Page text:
The project aims to understand the impact of subglacial geochemical processes on global chemical cycling and how these impacts will change in an increasingly deglaciating world. Past research has identified large chemical fluxes emerging at glacial termini and in the subglacial environments of large ice bodies. However, questions remain regarding the degree to which the chemical activity beneath glaciers is driven by atmospheric CO2 drawdown or by oxidation of sulfur and organic matter, which have opposing effects for global geochemical cycling. Contrasting the subglacial environment to deglaciated proglacial forelands is also a subject of interest.
Research will focus on glaciated volcanic islands, newly emerging lands which are hotspots of chemical weathering. Fieldwork is likely to be on Iceland and Jan Mayen. Water, sediment, and sediment-bearing ice will be collected from glaciers and ice caps at both sites. Analyses will focus on the chemistry and mineralogy of these samples, as relevant to determining the underlying chemical pathways active in the subglacial system. The doctoral student will have broad freedom to develop a plan for analysis including employing a range of stable or radioisotopes. Of particular interest are the isotopic constituents of dissolved inorganic carbon, glacial ice, and newly formed minerals such carbonates and clays.
The project will train the doctoral student in a wide range of field and analytical skills relating the geochemical analysis of rock, sediment, and water. It will be connected with ongoing research in Greenland and Antarctica led by supervisor Graly and will include collaborations with international colleagues. Upon completion, the student will be qualified to pursue an academic career employing chemical and isotopic methods to analyse earth system feedbacks or to pursue a range of industry or government positions (e.g. energy, environmental) that depend on the analysis of geochemical or mineralogical data.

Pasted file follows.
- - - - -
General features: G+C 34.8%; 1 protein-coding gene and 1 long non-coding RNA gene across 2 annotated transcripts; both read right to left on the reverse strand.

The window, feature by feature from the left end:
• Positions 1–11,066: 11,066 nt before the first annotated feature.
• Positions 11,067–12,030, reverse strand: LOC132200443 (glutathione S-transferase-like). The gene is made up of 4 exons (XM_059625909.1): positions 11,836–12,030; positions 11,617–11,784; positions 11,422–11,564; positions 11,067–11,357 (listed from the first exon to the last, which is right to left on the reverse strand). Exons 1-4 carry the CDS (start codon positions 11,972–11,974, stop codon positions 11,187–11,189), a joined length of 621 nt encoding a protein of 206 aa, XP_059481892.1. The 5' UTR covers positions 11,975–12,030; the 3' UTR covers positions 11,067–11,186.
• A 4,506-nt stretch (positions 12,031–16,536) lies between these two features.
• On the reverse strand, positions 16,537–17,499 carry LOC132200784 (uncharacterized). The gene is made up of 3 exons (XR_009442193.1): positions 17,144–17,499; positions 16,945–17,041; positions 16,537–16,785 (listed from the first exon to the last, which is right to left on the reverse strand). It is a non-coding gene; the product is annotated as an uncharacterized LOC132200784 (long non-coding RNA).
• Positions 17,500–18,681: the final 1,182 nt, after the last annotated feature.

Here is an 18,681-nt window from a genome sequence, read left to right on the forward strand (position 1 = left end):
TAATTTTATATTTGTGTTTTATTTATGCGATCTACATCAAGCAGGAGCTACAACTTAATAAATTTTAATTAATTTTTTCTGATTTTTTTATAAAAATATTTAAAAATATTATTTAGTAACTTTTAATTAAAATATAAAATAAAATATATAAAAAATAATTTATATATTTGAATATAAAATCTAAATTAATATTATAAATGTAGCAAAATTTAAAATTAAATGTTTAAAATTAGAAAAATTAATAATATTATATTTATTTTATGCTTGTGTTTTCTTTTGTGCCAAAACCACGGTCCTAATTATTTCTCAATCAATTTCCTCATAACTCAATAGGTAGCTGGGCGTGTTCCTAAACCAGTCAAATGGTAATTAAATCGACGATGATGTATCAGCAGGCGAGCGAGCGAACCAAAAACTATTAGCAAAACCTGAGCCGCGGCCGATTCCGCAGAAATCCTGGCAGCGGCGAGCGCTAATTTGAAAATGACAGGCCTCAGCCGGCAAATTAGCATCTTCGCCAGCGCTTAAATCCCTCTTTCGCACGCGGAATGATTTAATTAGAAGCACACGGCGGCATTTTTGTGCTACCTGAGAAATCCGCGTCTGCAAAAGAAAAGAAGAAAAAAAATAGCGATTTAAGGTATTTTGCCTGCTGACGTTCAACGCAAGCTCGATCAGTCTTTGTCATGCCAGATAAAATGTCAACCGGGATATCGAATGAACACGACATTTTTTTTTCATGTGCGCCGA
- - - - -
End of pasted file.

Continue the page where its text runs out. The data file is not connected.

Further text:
Degree in geology, physical geography, or other relevant fields. Previous coursework or research experience in mineralogy, geochemistry, and/or isotopes is strongly recommended. Previous field experience in an academic or industry setting is desirable. As field work will likely be in remote arctic sites, mountaineering training or experience is desirable.
For more information, please contact Joseph Graly ([email protected]
Eligibility and How to Apply:
Please note eligibility requirement:
• Academic excellence of the proposed student i.e. 2:1 (or equivalent GPA from non-UK universities [preference for 1st class honours]); or a Masters (preference for Merit or above); or APEL evidence of substantial practitioner achievement.
• Appropriate IELTS score, if required.
• Applicants cannot apply for this funding if currently engaged in Doctoral study at Northumbria or elsewhere.
Please note: Applications that do not include a research proposal of approximately 1,000 words (not a copy of the advert), or that do not include the advert reference (e.g. OP.....) will not be considered.
Northumbria University takes pride in, and values, the quality and diversity of our staff. We welcome applications from all members of the community. The University holds an Athena SWAN Bronze award in recognition of our commitment to improving employment practices for the advancement of gender equality.